Wards’ abolition proposed
By Shawn McAvinue
Dunedin city’s three wards should be abolished and council candidates should vie for the votes of every resident, a team including Mayor Dave Cull has recommended. Under the plan, the number of community boards would be cut from six to five, with fewer members on each board.
Read more

Is this really the end of the Mosgiel Taieri Community Board ?? The board with the mostest…. conflicts of interest, and greatest propensity to misuse city council grants ?? HAPPY DAYS.

Posted by Elizabeth Kerr


Filed under DCC, Democracy, Economics, Fun, Geography, LGNZ, Media, New Zealand, People, Politics, What stadium

88 responses to “DCC representation review

  1. Brian Miller

    Has a previous decision of the Mosgiel Community Board come back and bitten them on the arse ?
    When the board was formed after the amalgamation of councils that now make up the now greater Dunedin City Council, the Mosgiel Taieri Community Board was made up of 4 members from the Mosgiel urban area, and 2 members from the rural Taieri Plains area.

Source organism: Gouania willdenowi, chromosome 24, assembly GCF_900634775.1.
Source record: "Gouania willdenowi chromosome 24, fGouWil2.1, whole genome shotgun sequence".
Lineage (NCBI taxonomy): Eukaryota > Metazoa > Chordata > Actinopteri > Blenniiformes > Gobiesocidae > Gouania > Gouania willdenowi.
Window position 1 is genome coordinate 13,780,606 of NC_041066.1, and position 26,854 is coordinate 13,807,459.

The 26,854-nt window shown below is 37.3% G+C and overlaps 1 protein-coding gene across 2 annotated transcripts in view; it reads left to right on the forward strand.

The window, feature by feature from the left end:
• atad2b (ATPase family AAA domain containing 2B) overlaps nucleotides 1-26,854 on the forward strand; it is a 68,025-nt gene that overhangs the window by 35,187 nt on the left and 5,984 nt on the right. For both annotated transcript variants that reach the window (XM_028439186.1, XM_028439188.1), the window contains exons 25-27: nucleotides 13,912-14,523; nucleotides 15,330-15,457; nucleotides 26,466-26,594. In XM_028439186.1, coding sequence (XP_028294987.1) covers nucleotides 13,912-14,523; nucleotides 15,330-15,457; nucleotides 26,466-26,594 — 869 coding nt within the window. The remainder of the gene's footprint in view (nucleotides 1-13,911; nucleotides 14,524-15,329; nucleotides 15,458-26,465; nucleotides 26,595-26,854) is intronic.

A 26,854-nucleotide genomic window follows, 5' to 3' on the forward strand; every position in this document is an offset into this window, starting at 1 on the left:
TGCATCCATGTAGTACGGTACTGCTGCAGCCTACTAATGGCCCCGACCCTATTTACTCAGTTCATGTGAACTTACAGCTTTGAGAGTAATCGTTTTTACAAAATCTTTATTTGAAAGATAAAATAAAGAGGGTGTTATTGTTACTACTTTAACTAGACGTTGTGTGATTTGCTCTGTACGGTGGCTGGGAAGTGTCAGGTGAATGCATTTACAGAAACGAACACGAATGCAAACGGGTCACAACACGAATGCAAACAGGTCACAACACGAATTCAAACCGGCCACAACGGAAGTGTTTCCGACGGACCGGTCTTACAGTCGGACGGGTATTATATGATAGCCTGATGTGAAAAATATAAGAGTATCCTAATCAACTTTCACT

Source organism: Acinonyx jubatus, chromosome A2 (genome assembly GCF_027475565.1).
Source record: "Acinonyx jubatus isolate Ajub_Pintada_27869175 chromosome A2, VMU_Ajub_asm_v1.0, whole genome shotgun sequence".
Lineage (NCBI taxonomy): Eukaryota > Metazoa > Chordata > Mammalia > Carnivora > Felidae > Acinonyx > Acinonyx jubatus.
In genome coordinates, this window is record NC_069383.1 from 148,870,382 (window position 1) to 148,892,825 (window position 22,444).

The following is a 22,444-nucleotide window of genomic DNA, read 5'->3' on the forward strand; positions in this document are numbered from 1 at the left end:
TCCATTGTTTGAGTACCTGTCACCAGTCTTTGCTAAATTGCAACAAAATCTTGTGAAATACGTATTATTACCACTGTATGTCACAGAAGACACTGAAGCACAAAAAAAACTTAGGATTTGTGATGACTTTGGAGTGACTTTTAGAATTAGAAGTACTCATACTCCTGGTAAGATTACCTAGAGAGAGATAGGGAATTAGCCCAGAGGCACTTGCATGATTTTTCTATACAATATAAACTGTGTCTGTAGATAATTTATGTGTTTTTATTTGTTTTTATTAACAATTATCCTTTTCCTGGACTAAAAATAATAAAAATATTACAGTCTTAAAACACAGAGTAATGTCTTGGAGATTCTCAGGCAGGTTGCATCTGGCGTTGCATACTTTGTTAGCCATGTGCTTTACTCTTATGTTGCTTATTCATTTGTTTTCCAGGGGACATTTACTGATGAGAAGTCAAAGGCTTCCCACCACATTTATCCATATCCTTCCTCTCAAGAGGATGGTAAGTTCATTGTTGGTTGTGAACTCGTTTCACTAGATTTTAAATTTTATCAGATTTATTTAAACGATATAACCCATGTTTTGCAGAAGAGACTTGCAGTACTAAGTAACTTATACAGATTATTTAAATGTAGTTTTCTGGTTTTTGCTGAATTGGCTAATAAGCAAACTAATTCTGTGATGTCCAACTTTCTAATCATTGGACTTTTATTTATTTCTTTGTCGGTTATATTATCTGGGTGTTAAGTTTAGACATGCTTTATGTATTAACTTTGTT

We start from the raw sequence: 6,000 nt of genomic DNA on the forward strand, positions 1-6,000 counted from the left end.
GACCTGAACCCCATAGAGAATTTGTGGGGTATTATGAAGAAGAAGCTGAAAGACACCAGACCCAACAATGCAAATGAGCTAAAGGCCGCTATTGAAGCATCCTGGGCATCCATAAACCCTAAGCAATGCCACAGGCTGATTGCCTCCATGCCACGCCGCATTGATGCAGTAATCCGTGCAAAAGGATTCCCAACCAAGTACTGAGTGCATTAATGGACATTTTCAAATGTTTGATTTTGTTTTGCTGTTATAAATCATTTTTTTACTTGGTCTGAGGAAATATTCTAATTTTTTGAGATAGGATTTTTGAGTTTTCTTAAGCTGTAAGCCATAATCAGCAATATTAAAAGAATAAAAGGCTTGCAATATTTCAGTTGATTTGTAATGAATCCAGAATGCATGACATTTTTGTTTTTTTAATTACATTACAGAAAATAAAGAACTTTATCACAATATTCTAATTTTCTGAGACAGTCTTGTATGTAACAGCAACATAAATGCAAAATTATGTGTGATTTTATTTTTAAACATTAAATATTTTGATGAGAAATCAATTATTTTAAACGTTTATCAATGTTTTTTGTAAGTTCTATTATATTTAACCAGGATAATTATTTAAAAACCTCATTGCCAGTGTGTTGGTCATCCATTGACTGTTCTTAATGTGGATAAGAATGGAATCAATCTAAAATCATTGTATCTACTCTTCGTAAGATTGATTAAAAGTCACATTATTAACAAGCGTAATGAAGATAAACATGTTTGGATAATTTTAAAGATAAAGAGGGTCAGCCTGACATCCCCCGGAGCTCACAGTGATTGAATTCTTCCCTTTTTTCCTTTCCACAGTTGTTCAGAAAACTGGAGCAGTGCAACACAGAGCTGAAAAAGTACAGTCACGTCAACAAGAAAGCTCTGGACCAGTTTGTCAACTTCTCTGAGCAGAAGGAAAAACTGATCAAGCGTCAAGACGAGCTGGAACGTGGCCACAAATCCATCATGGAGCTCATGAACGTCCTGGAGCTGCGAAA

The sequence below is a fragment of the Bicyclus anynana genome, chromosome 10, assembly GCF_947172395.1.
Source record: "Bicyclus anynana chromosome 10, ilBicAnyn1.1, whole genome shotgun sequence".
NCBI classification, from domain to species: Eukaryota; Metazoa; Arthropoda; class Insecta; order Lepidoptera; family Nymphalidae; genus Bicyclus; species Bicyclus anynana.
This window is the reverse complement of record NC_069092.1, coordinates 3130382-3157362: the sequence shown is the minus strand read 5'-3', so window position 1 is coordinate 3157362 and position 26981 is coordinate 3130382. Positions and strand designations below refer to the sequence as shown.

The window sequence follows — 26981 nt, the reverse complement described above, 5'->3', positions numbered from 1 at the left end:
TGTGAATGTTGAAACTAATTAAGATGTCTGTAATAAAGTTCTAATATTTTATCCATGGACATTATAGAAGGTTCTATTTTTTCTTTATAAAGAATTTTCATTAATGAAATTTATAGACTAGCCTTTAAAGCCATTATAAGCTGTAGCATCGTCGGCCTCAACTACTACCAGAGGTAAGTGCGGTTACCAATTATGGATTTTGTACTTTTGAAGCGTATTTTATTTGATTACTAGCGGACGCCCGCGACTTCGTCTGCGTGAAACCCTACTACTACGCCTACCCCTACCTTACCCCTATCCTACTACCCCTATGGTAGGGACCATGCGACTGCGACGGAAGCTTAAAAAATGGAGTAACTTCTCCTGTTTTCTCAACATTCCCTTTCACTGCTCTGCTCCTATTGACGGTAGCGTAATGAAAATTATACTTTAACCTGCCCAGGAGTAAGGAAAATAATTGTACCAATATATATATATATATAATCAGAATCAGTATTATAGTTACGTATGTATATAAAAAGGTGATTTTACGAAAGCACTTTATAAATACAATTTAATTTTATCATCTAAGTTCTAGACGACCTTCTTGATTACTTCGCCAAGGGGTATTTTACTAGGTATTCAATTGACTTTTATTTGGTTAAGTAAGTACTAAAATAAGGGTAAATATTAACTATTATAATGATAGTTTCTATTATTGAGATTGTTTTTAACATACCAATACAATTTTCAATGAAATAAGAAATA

The Mosgiel members’ desire was to see the Taieri high productive soils, subdivided for residential purposes. While it was the rural Taieri members desire to see the highclass productive soils kept for food production. A major conflict arose between the two groups. Developers won the day when the board decided without any consultation with the community to submit at the last representational review, to get rid of the rural representation on the board.
    That brought the end of the rural representation, and gave the developers a free hand, as they had eliminated all opposition. Since that time we have seen a board that could not see past the main street business area, board members not declaring interests, and board discretionary funds being misappropriated.
    They made the decision to get rid of rural representation.
    It will be interesting now to see if the Mosgiel Community Board asks the community to support the retention of the board. When they were so quick to eliminate the rural representation to suit their own needs without any community consultation.